This has been a unique year. We have seen a turning of the tables. The physical world saw “social distancing” as a norm. On the other hand, the digital world went ballistic - with nearly 1 million new Internet users being added every day. Internet usage also grew at unprecedented rates - both in data volume and practical applications. Now, we literally travel at the speed of light from one continent to another, or even to our local grocery store. We see a new world emerging, where the Internet brings everyone closer together. We learn on videos; we interact in e-conferences, we engage in news from the other side of the globe - we, as humanity, are ready for one network.
As STL – Sterlite Technologies Limited, we are excited to partner with Portulans Institute to answer this question - with the Network Readiness Index (NRI). This report assesses how countries are leveraging information technologies to be future-ready. At STL, we have spent the last twenty-five years dedicated to connecting the world with the purpose of “Transforming billions of lives by delivering digital networks”.
This has meant an ongoing quest for developing and implementing solutions that will bring large-scale, high-quality and affordable Internet to the whole world.
Sweden, Denmark, and Singapore are the most future-ready societies, according to the latest Network Readiness Index (NRI) report. This makes Europe (with three countries in the global top 4) the leading region in the world.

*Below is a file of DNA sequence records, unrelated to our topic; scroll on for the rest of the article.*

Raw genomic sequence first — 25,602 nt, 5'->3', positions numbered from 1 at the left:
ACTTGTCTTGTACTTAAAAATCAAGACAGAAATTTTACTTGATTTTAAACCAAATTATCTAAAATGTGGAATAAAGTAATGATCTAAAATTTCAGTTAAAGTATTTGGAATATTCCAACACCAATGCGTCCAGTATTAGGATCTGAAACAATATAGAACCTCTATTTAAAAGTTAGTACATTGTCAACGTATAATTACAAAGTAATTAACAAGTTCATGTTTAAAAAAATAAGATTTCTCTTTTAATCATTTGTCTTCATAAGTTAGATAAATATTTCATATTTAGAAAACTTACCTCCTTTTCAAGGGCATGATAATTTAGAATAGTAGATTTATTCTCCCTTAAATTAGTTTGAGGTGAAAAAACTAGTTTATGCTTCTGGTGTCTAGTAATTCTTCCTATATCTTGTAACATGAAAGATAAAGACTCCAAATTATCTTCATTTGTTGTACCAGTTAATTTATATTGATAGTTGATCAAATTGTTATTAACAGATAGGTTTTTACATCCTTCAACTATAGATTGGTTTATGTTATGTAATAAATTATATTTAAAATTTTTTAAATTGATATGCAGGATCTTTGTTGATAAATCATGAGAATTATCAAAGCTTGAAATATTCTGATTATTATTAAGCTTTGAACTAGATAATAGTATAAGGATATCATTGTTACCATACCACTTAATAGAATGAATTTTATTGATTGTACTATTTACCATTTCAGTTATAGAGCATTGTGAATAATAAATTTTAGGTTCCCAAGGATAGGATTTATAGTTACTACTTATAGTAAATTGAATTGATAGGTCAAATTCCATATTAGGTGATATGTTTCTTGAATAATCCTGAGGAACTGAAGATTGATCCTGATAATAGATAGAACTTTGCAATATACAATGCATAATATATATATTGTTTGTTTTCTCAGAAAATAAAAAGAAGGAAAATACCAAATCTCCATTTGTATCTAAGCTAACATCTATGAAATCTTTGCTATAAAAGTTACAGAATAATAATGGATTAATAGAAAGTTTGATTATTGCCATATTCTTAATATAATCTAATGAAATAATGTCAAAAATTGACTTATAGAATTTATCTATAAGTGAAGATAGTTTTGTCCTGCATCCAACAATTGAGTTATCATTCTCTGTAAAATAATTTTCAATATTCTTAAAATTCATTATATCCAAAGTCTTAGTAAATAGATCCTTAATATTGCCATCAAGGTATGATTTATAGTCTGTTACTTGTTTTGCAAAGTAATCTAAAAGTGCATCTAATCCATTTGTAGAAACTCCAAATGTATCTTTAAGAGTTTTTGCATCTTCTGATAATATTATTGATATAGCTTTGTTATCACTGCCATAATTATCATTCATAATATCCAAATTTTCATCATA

The United States remains the undisputed global leader when it comes to Future Technologies; indeed, it is ranked in the top 10 in each of the sub-pillar’s five indicators (claiming the top spot in two of them); China is now a global contender in key areas such as AI, e-commerce, 5G.
Africa continues to trail behind other regions, especially when it comes to access, affordability, and usage of ICTs. Once the “ripple effect” of COVID starts to hit international trade and investment flows, such divergences between “network-ready economies” and “laggards” may be amplified.
COVID and lockdown strategies have accelerated digital transformation. This creates both opportunities and challenges, such as possible increases in inequalities. Appropriate governance mechanisms are required to mitigate the matter without hindering the former.
In all types of economies, investments in technology alone cannot guarantee higher levels of network readiness. The ability of national economies to sustain efforts to allow reskilling and up-skilling of their local workforce and talents is key to their future. Recovery packages will have a key role to play.
The 2020 NRI is the second edition of a renewed NRI model, and it ranks a total of 134 economies based on their performance across 60 variables. This year’s edition is grounded on the Portulans Institute and STL -Sterlite Technologies hosted Digital Transformation Dialogue Series, which interviewed high-level experts from across the globe on various aspects of Digital Transformation - from the role of business and governments to issues of inclusion, and more. Recognizing the pervasiveness of digital technologies in today’s networked world, the Index is grounded in four fundamental dimensions: Technology, People, Governance and Impact. This holistic approach means that the NRI covers issues ranging from future technologies such as Artificial Intelligence (AI) and the Internet of Things (IoT) to the role of the digital economy in reaching the Sustainable Development Goals (SDGs).